You could suggest that the landlord agrees to get the deposit released shortly before the end of the tenancy, or that he reimburses you for the cost of upgrading to the kitchen.

    Going forwards, you should assess your financial circumstances. Everyone above the age of 21 or so should have a buffer for situations like this. Letting yourself be in a situation where you couldn't afford a month's deposit is most unwise.
    Originally posted by steampowered
    Sometimes things happen in Life that cannot be controlled it has its ups and downs as We all know
    Ideally Yes having a buffer would of been ideal and is wise to do so but sometimes Life does not always go the way We plan and certain things happen that no one can foresee or plan for
    Keto-Plastics
    • Keto Plastics
    • By Keto Plastics 5th Jan 18, 5:18 PM
    • 38 Posts
    • 9 Thanks
    Keto Plastics
    No, it's not significantly different in Scotland. In fact, in Scotland, the "notice to quit" isn't even valid unless it makes clear to the tenant that they don't have to leave until a court tells them to!!
    Originally posted by ThePants999
    By the way they are acting it is like it is set in stone that I have to move

    Already know the date and time that they will be turning up at the property at the end of the notice period on the S21
    Keto-Plastics
    • Thrugelmir
    • By Thrugelmir 5th Jan 18, 5:21 PM
    • 56,715 Posts
    • 50,084 Thanks
    Thrugelmir
    Sometimes things happen in Life that cannot be controlled it has its ups and downs as We all know
    Ideally Yes having a buffer would of been ideal and is wise to do so but sometimes Life does not always go the way We plan and certain things happen that no one can foresee or plan for
    Originally posted by Keto Plastics
    As you say contracts work 2 ways however the same applies to relationships. If you raise the temperature expect others to respond accordingly. You'll reap what you sow. Before setting out on an obstructive path be sure that you can achieve your ultimate goal. Otherwise the stress and effort might all be in vain.
    “Opportunities come infrequently. When it rains gold, put out the bucket, not the thimble”
    ― Warren Buffett
    • theartfullodger
    • By theartfullodger 5th Jan 18, 5:21 PM
    • 9,233 Posts
    • 12,253 Thanks
    theartfullodger
    Perhaps it is different here in Scotland. A tenancy exists until either the landlord gives 2 months notice, or the tenant gives 1 months notice.

    Even under the new rules here that give the tenant more rights, the LL wanting possession to sell, or to occupy himself is still a valid reason to serve 2 months notice.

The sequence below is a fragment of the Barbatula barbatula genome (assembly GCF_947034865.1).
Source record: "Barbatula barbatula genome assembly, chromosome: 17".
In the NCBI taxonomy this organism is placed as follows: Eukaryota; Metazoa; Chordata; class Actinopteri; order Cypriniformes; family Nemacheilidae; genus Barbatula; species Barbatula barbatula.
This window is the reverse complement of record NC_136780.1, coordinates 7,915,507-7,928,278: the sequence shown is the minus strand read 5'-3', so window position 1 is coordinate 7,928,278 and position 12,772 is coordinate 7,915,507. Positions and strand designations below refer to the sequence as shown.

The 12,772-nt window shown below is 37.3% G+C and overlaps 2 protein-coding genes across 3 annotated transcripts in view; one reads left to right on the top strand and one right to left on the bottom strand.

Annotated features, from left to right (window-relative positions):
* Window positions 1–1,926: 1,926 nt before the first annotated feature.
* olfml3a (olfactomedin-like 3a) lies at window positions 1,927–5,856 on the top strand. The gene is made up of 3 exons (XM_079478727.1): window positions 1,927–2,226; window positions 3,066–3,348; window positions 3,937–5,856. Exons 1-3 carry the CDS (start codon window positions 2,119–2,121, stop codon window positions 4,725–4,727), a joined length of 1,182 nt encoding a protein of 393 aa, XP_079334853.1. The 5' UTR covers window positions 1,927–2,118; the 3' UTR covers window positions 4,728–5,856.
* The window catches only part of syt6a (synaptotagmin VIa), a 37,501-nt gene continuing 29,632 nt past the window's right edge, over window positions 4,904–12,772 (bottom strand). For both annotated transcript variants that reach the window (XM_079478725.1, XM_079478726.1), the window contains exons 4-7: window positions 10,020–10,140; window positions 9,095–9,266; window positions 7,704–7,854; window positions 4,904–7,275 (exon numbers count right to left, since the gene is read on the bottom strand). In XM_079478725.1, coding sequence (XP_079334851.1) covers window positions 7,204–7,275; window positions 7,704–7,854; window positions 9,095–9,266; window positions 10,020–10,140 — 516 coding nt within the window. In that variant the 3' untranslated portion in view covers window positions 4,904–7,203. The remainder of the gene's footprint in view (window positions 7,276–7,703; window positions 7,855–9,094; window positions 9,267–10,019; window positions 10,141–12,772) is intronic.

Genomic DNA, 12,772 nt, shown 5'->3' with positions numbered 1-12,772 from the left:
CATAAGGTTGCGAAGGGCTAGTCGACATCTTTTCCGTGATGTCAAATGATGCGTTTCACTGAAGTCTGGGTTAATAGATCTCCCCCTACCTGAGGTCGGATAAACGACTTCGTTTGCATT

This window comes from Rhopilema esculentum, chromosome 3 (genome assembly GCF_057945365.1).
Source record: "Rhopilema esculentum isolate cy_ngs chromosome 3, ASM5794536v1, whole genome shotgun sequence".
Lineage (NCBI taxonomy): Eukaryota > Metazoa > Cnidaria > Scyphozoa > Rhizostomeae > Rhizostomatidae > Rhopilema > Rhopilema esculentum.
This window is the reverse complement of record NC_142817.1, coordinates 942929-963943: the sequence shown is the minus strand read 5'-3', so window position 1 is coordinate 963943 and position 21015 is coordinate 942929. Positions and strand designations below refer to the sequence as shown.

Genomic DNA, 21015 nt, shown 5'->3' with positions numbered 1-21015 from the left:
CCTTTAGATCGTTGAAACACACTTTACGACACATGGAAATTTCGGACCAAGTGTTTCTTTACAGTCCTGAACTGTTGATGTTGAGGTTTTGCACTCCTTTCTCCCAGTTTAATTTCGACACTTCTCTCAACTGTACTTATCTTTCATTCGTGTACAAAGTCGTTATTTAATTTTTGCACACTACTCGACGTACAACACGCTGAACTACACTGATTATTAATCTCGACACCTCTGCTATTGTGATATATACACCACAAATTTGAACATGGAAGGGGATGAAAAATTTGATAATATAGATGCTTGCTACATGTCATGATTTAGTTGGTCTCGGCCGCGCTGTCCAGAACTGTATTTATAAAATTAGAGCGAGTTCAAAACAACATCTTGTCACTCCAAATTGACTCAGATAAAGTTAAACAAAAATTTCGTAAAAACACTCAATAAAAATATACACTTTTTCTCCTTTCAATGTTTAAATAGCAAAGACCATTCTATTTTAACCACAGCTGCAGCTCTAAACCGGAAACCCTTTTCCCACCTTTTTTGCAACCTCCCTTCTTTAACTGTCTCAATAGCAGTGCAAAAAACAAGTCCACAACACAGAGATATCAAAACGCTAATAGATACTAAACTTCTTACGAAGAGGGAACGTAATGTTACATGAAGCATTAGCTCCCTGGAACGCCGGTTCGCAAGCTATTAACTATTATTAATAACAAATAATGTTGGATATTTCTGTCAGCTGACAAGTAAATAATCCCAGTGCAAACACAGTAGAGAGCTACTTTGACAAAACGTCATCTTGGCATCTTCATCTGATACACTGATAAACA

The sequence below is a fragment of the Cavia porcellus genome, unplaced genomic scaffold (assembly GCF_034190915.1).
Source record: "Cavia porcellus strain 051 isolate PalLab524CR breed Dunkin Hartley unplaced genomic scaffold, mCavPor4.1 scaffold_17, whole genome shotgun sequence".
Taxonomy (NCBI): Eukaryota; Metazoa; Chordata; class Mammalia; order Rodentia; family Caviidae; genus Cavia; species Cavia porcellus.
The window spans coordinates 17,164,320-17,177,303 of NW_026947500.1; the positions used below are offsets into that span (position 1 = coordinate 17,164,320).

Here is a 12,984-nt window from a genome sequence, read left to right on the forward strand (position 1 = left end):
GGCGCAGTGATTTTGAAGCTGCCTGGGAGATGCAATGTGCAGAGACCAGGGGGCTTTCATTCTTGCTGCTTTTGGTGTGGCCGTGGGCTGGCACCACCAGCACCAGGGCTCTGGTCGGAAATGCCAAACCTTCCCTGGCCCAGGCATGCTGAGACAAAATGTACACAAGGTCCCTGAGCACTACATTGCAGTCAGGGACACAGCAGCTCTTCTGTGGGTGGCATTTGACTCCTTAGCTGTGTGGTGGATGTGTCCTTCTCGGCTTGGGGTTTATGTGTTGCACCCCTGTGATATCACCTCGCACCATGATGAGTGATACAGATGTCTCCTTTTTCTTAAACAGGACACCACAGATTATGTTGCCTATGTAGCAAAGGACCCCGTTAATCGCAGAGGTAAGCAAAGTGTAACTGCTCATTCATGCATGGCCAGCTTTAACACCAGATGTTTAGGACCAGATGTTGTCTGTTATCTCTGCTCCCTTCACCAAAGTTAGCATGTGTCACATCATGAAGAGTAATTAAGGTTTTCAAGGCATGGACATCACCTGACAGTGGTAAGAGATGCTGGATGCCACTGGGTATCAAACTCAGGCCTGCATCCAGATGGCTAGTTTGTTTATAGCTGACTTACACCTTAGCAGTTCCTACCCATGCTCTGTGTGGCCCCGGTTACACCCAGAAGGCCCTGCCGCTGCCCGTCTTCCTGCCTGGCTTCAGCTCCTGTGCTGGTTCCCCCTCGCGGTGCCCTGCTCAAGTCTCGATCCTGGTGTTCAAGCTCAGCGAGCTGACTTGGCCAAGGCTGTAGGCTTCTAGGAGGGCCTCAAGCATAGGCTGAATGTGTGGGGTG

Originally posted by ProDave
    You simply don't understand , do you!

    If you are a Scottish landlord strongly suggest you join SaL & do the free LaS courses for your own sake but, more importantly, the sake of your paying customers...

    Artful, Landlord in Scotland
    Last edited by theartfullodger; 05-01-2018 at 5:36 PM.
    • Cakeguts
    • By Cakeguts 5th Jan 18, 5:27 PM
    • 3,524 Posts
    • 4,875 Thanks
    Cakeguts
    Does the tenancy agreement say that you have to leave the house in the same condition as it was when you moved in? If so you can take the kitchen out and replace it with a broken one. You can then sell your nice kitchen on ebay or take it with you. Or alternatively you can take out the bits of kitchen you can sell and leave a broken one that you got when you moved in.

    You don't have to move in two months so if the landlord is stupid you will have plenty of time to decide what to do to the kitchen.
    • Keto Plastics
    • By Keto Plastics 5th Jan 18, 5:35 PM
    • 38 Posts
    • 9 Thanks
    Keto Plastics
    As you say contracts work 2 ways however the same applies to relationships. If you raise the temperature expect others to respond accordingly. You'll reap what you sow. Before setting out on an obstructive path be sure that you can achieve your ultimate goal. Otherwise the stress and effort might all be in vain.
    Originally posted by Thrugelmir
    It is true that " What goes around comes back around" I am a firm believer in that, seen it happen more than once over the years

    My actions / re-actions are based on the actions of the LL and is not something I wanted to sow
    LL's actions, so far was threatening Me with all sorts of various stuff (last time I seen them in person)
    I made it Loud and Clear NOT to threaten Me ( Within the Law of course) also had a witness that He did not spot sitting there until after the they had threatened Me

    Maybe it is their turn to reap what they have sowed... Who know's
    Keto-Plastics
    • Keto Plastics
    • By Keto Plastics 5th Jan 18, 5:40 PM
    • 38 Posts
    • 9 Thanks
    Keto Plastics
    Does the tenancy agreement say that you have to leave the house in the same condition as it was when you moved in? If so you can take the kitchen out and replace it with a broken one. You can then sell your nice kitchen on ebay or take it with you. Or alternatively you can take out the bits of kitchen you can sell and leave a broken one that you got when you moved in.

    You don't have to move in two months so if the landlord is stupid you will have plenty of time to decide what to do to the kitchen.
    Originally posted by Cakeguts
    As far as I know yes it does
    IF I was to do that and leave the house in the condition it was in when I moved in then guaranteed they would withold the deposit, it was disgusting (and that is nothing to do with the cupboards, house full stop)
    Keto-Plastics
    • Slithery
    • By Slithery 5th Jan 18, 5:57 PM
    • 497 Posts
    • 765 Thanks
    Slithery
    You mean they would try and withhold the deposit.

    It's not up to them.